How Can Curfew on Children Be a UN Problem? CIVIL LIBERTIES CHIEF SAYS CLAMPDOWN IS BREACH OF YOUNGSTERS' RIGHTS

Daily Mail (London), November 29, 1997 | Go to article overview

How Can Curfew on Children Be a UN Problem? CIVIL LIBERTIES CHIEF SAYS CLAMPDOWN IS BREACH OF YOUNGSTERS' RIGHTS


Byline: STAN ARNAUD

CIVIL rights campaigners have called on the United Nations to investigate the children's curfew imposed by police on three Scottish housing schemes, claiming the youngsters' freedom has been infringed.

Last night, the move by the Scottish Council for Civil Liberties was criticised by supporters of the scheme, including parents on the Lanarkshire estates who say the project is in the best interests of young people and the communities they live in.

One community leader said: 'No one wants to take away any of their rights, the main issue is the safety of the children and I find it hard to understand how anyone can argue with that.' Under the p i l o t project launched by Strathclyde Police following the recommendations of a 'citizens jury' set up by South Lanarkshire Council, children of 15 and under found on the streets after dark are returned to their homes by specially trained officers.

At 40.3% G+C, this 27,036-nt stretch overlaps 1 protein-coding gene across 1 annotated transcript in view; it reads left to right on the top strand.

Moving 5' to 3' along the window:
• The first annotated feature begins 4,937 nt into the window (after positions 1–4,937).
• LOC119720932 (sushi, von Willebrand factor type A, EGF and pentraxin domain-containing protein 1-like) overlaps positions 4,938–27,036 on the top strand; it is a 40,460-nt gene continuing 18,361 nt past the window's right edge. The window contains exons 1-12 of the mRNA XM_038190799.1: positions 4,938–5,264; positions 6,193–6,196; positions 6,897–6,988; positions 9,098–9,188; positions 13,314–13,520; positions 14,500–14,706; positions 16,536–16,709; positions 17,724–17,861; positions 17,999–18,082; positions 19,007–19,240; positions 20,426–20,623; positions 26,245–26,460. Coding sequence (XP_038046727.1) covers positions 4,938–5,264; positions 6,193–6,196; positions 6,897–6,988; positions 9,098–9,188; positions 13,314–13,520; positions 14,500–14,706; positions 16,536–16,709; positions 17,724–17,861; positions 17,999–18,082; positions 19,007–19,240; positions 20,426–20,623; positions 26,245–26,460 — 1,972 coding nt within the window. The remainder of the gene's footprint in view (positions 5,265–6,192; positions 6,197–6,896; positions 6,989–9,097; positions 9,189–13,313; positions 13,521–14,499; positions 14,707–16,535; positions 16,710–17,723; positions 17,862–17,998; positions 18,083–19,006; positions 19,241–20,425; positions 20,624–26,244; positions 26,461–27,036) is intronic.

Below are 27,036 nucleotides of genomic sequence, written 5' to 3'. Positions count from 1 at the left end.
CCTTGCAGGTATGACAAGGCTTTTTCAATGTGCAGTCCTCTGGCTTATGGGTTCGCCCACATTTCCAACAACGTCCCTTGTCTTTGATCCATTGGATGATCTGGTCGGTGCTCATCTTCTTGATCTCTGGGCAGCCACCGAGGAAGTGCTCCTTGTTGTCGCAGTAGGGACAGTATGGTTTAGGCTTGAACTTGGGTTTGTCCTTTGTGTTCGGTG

Since it started five weeks ago, 99 children have been taken home by police.

Despite support from many residents and community leaders, civil liberties groups have opposed the scheme from the outset of its introduction in the Fairhill, Hillhouse and Whitehill housing schemes in Hamilton.

Now, following a visit to the UN in Switzerland by Scottish Council for Civil Liberties' director Professor Alan Miller, it could be ruled contrary to the Covenant on Economic, Social and Cultural Rights of 1966.

Yesterday, Professor Miller, a leading Glasgow lawyer, said: 'Our view is that it is a possible breach of the rights of children.

Britain is one of the nations which i s signed up to the covenant.' But last night the scheme's supporters hit back, claiming that in the short time it has been operating it has already produced positive results.

South Lanarkshire councillor Joe Lowe, whose Fairhill ward includes one of the schemes in the trial, said: 'The civil liberties people should be sensible here and realise that what is happening is primarily to support and protect children. …

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